When it comes to knowing the value of something, David Haigh (pictured) is the man to talk to.
The CEO and founder of UK-based Brand Finance, Haigh is an expert on valuing brands, doing everything from ranking Amazon as the top global brand overall to producing the list for the top 100 insurance brands.
Haigh started his career in the finance industry, as a chartered accountant. He eventually worked his way up to being a finance director, but it was when working at an advertising company that he realised he liked the ad side of the business better than playing with numbers.
As such, he switched careers, and then after working with brand valuation something clicked. Haigh set up Brand Finance, and more than two decades later hasn’t looked back.
While brand valuation is a topic that is highly respected now, when he started the company people looked on it as something that wasn’t based in any kind of science, and it took some convincing to get organisations to understand the worth of it.
“Brand Finance set up 23 years ago. In that time so much has changed in the world of brand valuation,” Haigh explained. “When I started way back with Interbrand it was considered to be a bit of a flimsy subject, mumbo jumbo, fairy dust and all that sort of thing.
“But nowadays it’s considered to be a fairly mainstream subject, all the big accountancy firms take it seriously, even actuaries take it seriously. Brand valuation is now well established.”
How it works, the CEO explained, is that Brand Finance looks at a company or brand not just based on its numbers (although they are important), but also on how people see the company and how it could grow.
“Take Dove for example. It’s branded business value is about £5 billion, and then our job is either to evaluate how good branding and marketing will make that grow from £5 billion to let’s say £10 billion,” he said.
“And then we’re doing strategic work to try and help customers understand how to grow their business. That might be improving their brand presentation with their visual identity. It might be improving some aspect of their service, spending more money on marketing. We’re always looking at different ways via branding and marketing that they can increase the value of their businesses.”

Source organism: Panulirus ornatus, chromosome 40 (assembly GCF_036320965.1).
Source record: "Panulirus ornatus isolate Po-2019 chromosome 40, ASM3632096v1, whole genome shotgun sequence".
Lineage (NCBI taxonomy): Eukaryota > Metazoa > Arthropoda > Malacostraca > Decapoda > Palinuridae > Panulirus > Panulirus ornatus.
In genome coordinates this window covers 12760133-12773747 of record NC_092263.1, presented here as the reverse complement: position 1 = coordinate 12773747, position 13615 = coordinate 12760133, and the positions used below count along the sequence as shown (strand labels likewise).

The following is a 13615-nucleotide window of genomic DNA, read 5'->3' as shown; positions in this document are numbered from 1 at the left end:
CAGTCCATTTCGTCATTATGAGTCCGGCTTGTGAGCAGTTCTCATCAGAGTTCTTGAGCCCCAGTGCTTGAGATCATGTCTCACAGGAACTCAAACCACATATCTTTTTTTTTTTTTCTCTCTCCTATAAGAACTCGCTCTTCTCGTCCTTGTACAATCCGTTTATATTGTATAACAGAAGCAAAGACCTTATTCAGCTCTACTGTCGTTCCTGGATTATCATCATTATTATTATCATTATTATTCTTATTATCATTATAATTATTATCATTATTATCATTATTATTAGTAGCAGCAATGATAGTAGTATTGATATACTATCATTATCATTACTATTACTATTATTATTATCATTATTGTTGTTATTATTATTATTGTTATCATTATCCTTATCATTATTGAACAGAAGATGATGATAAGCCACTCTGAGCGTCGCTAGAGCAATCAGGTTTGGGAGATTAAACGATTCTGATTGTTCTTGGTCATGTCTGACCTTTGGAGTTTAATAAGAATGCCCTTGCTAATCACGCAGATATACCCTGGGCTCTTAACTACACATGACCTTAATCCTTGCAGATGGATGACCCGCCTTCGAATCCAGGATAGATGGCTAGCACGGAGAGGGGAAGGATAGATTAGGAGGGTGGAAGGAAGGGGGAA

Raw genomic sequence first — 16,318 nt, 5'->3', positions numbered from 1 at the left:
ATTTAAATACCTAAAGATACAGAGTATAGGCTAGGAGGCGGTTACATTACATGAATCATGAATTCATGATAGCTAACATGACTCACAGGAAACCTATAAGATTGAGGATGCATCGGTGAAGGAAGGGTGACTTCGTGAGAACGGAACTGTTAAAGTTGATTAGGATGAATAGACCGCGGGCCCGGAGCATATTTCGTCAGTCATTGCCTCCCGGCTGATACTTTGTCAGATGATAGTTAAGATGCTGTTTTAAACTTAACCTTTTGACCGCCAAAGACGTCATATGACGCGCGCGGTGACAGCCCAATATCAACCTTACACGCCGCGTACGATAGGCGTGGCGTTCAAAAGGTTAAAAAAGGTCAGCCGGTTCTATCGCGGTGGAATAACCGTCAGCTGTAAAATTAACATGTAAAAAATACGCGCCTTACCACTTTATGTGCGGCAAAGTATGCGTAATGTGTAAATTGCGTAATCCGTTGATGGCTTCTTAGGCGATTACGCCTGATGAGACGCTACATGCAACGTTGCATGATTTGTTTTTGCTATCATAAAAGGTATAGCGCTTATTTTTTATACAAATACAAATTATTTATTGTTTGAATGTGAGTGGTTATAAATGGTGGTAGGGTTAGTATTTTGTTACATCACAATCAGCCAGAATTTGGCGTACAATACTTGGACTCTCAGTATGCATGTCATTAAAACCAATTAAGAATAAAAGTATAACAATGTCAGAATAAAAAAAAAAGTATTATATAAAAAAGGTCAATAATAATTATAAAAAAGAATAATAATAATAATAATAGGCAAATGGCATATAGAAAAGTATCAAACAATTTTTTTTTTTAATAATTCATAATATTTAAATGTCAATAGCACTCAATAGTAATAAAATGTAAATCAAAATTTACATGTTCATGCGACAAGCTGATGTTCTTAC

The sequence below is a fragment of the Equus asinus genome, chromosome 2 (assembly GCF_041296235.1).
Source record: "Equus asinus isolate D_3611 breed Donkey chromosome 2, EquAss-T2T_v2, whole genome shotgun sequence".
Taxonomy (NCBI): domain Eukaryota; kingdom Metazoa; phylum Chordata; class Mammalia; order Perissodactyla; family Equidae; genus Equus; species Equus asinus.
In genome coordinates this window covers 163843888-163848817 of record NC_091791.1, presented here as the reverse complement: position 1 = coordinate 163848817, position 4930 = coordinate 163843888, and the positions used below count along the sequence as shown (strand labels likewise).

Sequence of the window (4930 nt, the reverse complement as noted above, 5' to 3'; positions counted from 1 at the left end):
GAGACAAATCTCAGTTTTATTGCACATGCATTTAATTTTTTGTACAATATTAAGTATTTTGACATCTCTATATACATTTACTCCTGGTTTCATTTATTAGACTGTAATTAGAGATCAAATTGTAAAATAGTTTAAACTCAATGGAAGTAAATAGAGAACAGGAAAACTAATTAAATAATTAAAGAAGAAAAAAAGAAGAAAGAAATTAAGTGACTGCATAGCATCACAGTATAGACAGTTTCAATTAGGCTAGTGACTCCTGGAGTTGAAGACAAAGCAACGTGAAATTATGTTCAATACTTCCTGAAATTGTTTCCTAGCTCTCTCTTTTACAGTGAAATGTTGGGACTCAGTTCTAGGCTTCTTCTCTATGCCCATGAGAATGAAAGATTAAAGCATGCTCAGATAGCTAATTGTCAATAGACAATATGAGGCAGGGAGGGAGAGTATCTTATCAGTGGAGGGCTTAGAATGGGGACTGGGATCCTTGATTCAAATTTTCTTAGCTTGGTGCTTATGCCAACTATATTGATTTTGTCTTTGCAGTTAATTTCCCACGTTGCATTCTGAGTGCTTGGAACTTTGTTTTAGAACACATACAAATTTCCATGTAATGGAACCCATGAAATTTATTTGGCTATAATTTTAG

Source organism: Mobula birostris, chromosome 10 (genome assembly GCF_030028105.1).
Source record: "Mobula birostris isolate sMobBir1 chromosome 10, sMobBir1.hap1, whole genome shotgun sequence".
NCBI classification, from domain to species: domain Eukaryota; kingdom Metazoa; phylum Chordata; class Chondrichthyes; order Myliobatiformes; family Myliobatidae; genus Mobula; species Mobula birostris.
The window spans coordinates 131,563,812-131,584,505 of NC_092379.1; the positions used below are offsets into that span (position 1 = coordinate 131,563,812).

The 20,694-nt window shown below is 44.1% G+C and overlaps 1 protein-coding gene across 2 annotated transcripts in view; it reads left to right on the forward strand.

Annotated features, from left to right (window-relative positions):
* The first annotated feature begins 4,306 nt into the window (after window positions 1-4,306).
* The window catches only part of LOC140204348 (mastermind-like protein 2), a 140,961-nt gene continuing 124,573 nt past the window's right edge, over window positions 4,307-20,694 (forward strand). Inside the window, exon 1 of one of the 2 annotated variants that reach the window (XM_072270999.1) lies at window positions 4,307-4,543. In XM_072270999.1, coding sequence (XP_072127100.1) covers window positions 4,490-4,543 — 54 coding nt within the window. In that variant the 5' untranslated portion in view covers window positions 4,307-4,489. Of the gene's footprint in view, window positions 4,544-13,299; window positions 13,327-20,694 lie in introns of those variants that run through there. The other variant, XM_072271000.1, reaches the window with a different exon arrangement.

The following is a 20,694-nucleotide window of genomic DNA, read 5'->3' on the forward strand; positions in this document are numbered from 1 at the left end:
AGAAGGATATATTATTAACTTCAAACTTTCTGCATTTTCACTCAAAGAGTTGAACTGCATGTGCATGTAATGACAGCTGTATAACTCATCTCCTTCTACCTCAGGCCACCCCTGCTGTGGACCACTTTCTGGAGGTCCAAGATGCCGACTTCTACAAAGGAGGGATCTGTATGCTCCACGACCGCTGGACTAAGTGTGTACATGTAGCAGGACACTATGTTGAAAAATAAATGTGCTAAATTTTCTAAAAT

One of the annual reports Brand Finance does is the Top 100 Insurance Companies. Last year Chinese giant Ping An topped the list for the second time, after Allianz had previously been top of the list for 2014, 2015, and 2016.
But branding isn’t just important for insurance companies, Haigh says, it’s also important for brokers.
“Not only are insurance companies brands, but also the broking companies are brands and so there’s a fierce fight between the different broking companies,” Haigh said. “Recently there’s been a little bit of consolidation. What that says is size and sophistication in the broking market is important.”
The CEO says that branding is essential in many ways for insurance companies because it can make a difference to if brokers choose to present them to clients, and choose to work with them.
“Brokers become absolutely instrumental, and it’s quite interesting how branding works. Because when the brokers are going to their clients, they are acting as gatekeepers and obviously there are hundreds of options that they can put forward to their risk management clients,” he explained.
“So the first obstacle that a lot of insurance companies have to face is to overcome the gatekeeper role of the broker to even get on the list that is presented to the clients.
“We’ve seen this several times that organisations that might have very good cover and very good policies and so on, but they are unheard of, struggle to get on to the shortlist that is presented to the brokers by their clients. The reason for that is no broker wants to look like an idiot because he’s presenting some dodgy brand that no-one has heard of.”
This is why some brands spend lots of money on advertising, Haigh said, to try and convince brokers to work with them.
“It’s actually quite interesting how branding makes a big difference to get into the shortlist so the broker is prepared to present to the end customer,” he said.
“And normally you find that those brokers, you’re never being fired for hiring IBM is an old phrase - the same sort of thing is true, you never get fired for putting Aviva or AXA or Allianz on the list of potential insurance providers.
“The trouble that some of the others have is even getting into the consideration. That’s why for example QBE spend a lot of money on rugby sponsorship, to increase the knowledge of their brand.”
The big question now is who will top the list for the valuable insurance brands 2019?